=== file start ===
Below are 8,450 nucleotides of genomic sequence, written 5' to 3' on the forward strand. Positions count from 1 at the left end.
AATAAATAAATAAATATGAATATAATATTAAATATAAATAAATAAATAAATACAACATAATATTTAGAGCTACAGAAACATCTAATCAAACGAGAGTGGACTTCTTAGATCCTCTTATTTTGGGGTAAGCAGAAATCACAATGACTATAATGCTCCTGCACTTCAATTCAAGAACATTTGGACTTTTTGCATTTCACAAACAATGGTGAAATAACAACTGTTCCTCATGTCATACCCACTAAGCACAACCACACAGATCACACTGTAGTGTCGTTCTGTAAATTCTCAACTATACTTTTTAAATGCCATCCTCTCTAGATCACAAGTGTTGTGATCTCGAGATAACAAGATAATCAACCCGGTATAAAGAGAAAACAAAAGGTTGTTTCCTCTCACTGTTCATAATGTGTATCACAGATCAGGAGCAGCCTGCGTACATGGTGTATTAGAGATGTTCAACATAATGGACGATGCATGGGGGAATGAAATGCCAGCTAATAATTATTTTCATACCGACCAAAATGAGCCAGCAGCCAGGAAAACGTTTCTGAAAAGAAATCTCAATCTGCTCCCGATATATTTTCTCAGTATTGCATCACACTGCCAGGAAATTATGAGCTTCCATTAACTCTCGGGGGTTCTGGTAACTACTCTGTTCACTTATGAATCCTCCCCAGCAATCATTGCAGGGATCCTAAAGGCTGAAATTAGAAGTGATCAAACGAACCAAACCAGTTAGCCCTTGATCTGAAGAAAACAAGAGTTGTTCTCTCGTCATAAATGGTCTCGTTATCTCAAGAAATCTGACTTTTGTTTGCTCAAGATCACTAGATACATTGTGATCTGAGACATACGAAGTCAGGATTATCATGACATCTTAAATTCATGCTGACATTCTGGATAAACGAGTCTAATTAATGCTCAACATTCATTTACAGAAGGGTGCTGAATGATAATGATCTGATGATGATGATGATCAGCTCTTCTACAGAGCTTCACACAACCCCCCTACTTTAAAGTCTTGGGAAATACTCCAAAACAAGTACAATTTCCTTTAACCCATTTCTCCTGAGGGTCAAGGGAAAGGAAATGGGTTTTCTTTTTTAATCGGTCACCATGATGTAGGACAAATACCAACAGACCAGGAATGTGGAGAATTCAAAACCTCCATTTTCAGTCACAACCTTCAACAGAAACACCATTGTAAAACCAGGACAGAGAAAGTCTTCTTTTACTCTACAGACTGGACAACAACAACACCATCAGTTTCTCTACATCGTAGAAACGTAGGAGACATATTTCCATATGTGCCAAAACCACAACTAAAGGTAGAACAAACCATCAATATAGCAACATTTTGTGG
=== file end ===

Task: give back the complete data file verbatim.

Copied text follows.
Below are 8,450 nucleotides of genomic sequence, written 5' to 3' on the forward strand. Positions count from 1 at the left end.
AATAAATAAATAAATATGAATATAATATTAAATATAAATAAATAAATAAATACAACATAATATTTAGAGCTACAGAAACATCTAATCAAACGAGAGTGGACTTCTTAGATCCTCTTATTTTGGGGTAAGCAGAAATCACAATGACTATAATGCTCCTGCACTTCAATTCAAGAACATTTGGACTTTTTGCATTTCACAAACAATGGTGAAATAACAACTGTTCCTCATGTCATACCCACTAAGCACAACCACACAGATCACACTGTAGTGTCGTTCTGTAAATTCTCAACTATACTTTTTAAATGCCATCCTCTCTAGATCACAAGTGTTGTGATCTCGAGATAACAAGATAATCAACCCGGTATAAAGAGAAAACAAAAGGTTGTTTCCTCTCACTGTTCATAATGTGTATCACAGATCAGGAGCAGCCTGCGTACATGGTGTATTAGAGATGTTCAACATAATGGACGATGCATGGGGGAATGAAATGCCAGCTAATAATTATTTTCATACCGACCAAAATGAGCCAGCAGCCAGGAAAACGTTTCTGAAAAGAAATCTCAATCTGCTCCCGATATATTTTCTCAGTATTGCATCACACTGCCAGGAAATTATGAGCTTCCATTAACTCTCGGGGGTTCTGGTAACTACTCTGTTCACTTATGAATCCTCCCCAGCAATCATTGCAGGGATCCTAAAGGCTGAAATTAGAAGTGATCAAACGAACCAAACCAGTTAGCCCTTGATCTGAAGAAAACAAGAGTTGTTCTCTCGTCATAAATGGTCTCGTTATCTCAAGAAATCTGACTTTTGTTTGCTCAAGATCACTAGATACATTGTGATCTGAGACATACGAAGTCAGGATTATCATGACATCTTAAATTCATGCTGACATTCTGGATAAACGAGTCTAATTAATGCTCAACATTCATTTACAGAAGGGTGCTGAATGATAATGATCTGATGATGATGATGATCAGCTCTTCTACAGAGCTTCACACAACCCCCCTACTTTAAAGTCTTGGGAAATACTCCAAAACAAGTACAATTTCCTTTAACCCATTTCTCCTGAGGGTCAAGGGAAAGGAAATGGGTTTTCTTTTTTAATCGGTCACCATGATGTAGGACAAATACCAACAGACCAGGAATGTGGAGAATTCAAAACCTCCATTTTCAGTCACAACCTTCAACAGAAACACCATTGTAAAACCAGGACAGAGAAAGTCTTCTTTTACTCTACAGACTGGACAACAACAACACCATCAGTTTCTCTACATCGTAGAAACGTAGGAGACATATTTCCATATGTGCCAAAACCACAACTAAAGGTAGAACAAACCATCAATATAGCAACATTTTGTGG